The resulting spectra may be shown on the display 7, along with a corresponding spectra recorded some time previously, for example 30 days ago. Display 7 in the preferred embodiment is a graphic liquid-crystal display, but any convenient microprocessor display known in the art may be used. Given the averaging period of the preferred embodiment (48 hours), one can inspect the display 7 at any time 48 hours or more after a traumatic event occurs, such as an earthquake, but not more than 30 days after the traumatic event occurs. If the current spectra is substantially similar to that shown for 30 days ago, one may conclude that there has been no substantial change in building structural stiffness, and that consequently hidden structural damage is unlikely to be found. If, however, the spectra is substantially changed from that shown for 30 days ago, one may conclude that some structural change may have occurred, and that further investment in searching for structural damage is justified. Spectra and control information may be passed to the instrument from another computer via communications port 8. Samples of spectra shown on the display 7 may be seen in FIG. 2 and FIG. 3.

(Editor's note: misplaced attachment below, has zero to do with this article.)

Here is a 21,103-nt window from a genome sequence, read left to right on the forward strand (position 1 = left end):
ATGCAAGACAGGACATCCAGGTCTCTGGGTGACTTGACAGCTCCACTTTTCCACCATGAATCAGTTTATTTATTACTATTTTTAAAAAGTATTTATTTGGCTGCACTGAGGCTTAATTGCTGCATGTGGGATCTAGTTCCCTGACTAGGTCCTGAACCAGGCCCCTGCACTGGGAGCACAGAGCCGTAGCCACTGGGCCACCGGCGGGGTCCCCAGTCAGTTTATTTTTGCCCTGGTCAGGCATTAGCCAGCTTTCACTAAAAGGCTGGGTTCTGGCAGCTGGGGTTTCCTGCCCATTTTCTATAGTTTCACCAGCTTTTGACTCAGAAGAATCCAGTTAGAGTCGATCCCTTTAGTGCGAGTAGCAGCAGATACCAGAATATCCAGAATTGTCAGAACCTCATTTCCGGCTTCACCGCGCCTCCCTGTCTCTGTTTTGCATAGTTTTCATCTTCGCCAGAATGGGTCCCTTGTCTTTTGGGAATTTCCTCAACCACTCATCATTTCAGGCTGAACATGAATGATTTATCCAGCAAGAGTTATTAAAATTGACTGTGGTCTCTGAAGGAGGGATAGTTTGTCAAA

Turning now to FIG. 2, we see two-spectra recorded at the same building structure. The upper spectrum 20 is typical of one recorded prior to a traumatic event (an earthquake), and the lower spectrum 21 is typical of one recorded after a traumatic event. Each spectra is shown as a graph of frequency 23 versus acceleration 22.
The peak frequency 26 of the post-trauma spectrum is substantially lower than the peak frequency 21 of the pre-trauma spectrum. A reference line 25 placed at the same frequency as the peak of the pre-trauma spectrum 20 makes comparison of pre- and post-trauma peak frequencies 24, 26 more convenient.
The amplitude of the peaks 24, 26 is not relevant; the lower amplitude of the post-trauma peak 26 simply means that the average wind-speed during the 48-hour post-trauma period was somewhat lower than the average wind-speed during the pre-trauma period. Other differences between the two spectra may be observed as well, such as the differing frequencies of the secondary peaks 27, 28; one may reasonably suspect structural changes occurred during the traumatic event.